« AnteriorContinuar »
to him personally. After the execution of the sublease, and on August 25th, learning that the alterations were proposed to be made without procuring the previous consent of the landlords in writing, he notified his subtenant, in writing, not to cut any openings in the outer walls of No. 157 Market street. The Goerke Company sets up the parol permission of Alfred L. Peer, one of the lessors, to the erection of the bridges as being a waiver of the covenant and an estoppel against equitable relief. It is claimed that this permission was given by Alfred L. Peer, in Varch, 1902, to a Mr. Safford, an employe of the company, in a conversation between them, in March, 1902, several months before the sublease, when Mr. Safford called on Alfred L. Peer, ostensibly, as Safford says, with a view of obtaining the price of the property, and in the course of which conversation the verbal permission now set up was said to have been given. Mr. Alfred L. Peer denies that any such permission was given, and says that at that conversation, when the matter of bridging the alley was mentioned, he directed Mr. Safford to inform the Goerke Company that the owners of the property would consider an amount of $2,500 a year for the privilege, and that no permission was given. In this account of the conversation he is corroborated by his wife, who was present. In the statement that no permission to bridge the alley and connect the buildings was then given or intended to be given on behalf of either of the owners to the Goerke Company, and that Mr. Goerke, the president of the company, did not so understand and did not act on any such understanding, complainants are corroborated by the proof of two subsequent conversations held with Mr. Goerke himself. The first occurred about a week after Mr. Safford's interview, when Mr. Goerke called on Mr. Alfred L. Peer, at the house of the latter in Newark, and then received from him, as Alfred L. Peer says, the same answer to his application to know what money consideration the owners would take for bridging the alley. The second conversation occurred between Arthur M. Peer, the other complainant, who, on April 15th, 1902, came to Newark for the express purpose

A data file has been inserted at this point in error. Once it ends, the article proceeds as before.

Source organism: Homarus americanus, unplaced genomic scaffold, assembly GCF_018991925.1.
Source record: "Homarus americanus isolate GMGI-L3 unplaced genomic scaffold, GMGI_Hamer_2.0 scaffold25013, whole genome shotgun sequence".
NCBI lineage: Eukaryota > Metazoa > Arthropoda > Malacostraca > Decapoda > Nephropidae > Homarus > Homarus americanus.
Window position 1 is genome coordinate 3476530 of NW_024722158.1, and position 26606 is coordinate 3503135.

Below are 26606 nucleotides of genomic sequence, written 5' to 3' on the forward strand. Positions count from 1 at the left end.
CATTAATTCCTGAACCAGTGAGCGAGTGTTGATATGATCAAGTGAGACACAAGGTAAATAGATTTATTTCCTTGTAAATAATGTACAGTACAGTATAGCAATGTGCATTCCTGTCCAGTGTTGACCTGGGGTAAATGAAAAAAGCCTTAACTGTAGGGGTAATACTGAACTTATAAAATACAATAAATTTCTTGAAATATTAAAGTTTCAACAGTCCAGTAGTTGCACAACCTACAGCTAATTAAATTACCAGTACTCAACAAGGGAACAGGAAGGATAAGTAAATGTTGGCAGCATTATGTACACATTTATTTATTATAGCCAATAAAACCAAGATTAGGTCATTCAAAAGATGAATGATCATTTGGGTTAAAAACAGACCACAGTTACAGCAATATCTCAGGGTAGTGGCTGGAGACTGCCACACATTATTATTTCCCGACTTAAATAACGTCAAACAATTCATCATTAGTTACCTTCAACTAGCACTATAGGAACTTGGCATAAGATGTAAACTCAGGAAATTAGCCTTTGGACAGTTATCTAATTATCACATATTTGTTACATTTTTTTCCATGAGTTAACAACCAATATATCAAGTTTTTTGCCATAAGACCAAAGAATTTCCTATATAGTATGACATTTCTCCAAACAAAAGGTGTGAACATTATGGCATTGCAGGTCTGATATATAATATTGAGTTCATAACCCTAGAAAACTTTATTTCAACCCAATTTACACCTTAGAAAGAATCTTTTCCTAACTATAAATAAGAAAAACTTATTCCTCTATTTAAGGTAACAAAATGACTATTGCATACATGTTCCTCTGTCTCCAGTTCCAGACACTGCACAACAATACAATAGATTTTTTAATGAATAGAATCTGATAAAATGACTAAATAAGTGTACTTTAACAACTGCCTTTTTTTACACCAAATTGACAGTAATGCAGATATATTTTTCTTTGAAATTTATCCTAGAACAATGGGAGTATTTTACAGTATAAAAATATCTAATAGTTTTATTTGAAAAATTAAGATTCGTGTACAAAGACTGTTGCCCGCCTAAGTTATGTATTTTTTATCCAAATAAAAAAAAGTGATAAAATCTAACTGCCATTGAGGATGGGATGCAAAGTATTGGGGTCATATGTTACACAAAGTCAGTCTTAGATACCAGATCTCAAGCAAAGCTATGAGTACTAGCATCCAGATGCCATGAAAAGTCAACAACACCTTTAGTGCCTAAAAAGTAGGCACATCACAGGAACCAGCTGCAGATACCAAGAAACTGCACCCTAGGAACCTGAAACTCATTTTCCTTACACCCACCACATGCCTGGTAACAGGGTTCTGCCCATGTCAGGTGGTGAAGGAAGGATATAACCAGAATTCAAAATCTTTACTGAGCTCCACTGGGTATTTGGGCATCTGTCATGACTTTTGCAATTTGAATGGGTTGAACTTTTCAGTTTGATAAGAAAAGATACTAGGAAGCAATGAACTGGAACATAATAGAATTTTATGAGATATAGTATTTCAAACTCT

of seeing Mr. Goerke in relation to this matter, and saw him, as he says, at his brother Alfred's house, where he gave substantially the same terms. Goerke denies that he ever had either of these conversations, and also denies that he was ever in Alfred L. Peer's house, in Newark, between the time of Safford's interview and September, 1902, after the first bridge was built. That Goerke was at Alfred L. Peer's on both occasions between these dates, is to my mind satisfactorily established—as to the first, by the evidence of Mr. and Mrs. Alfred L. Peer, and as to the second interview by their evidence in addition to that of Arthur M. Peer. That the conversation of Mr. Alfred L. Peer with Safford was not taken or understood by Goerke to have been intended as a permission which was intended to waive, on the part of either lessor, the right to require the written consent under the lease, and was not acted on as such permission, is further indicated by the circumstance that the Goerke Company did not procure the sublease until several monihs later; that the sublease itself indicates that the consent of the lessors had not yet been procured, and that up to the time of the answering affidavits in the suit Mr. Goerke did not set up this alleged permission given through Safford, in March, as his justification of the erections. No mention was made of it at either of his conversations in March or April, 1902, nor at the first conversation he held with Alfred L. Peer, in September, 1902, when the latter charged him with having violated the lease. Treating the question of the parol permission given by one of the lessors as an issue of fact, I conclude, on the evidence, that it has not been proved. But as the permission relates to the use of lauds, and if proved will give to the defendant company an easement of ingress and egress into complainants’ building through its upper walls for the whole term of their sublease, it comes within the operation of the statute of frauds and the rule settled in Lawrence v. Springer, 49 N. J. Eq. (4 Dick.) 289 (Court of Errors and Appeals, 1892). In that case, Chief-Justice Beasley, after declaring his opinion to be that easements cannot be imposed on lands by parol evidence,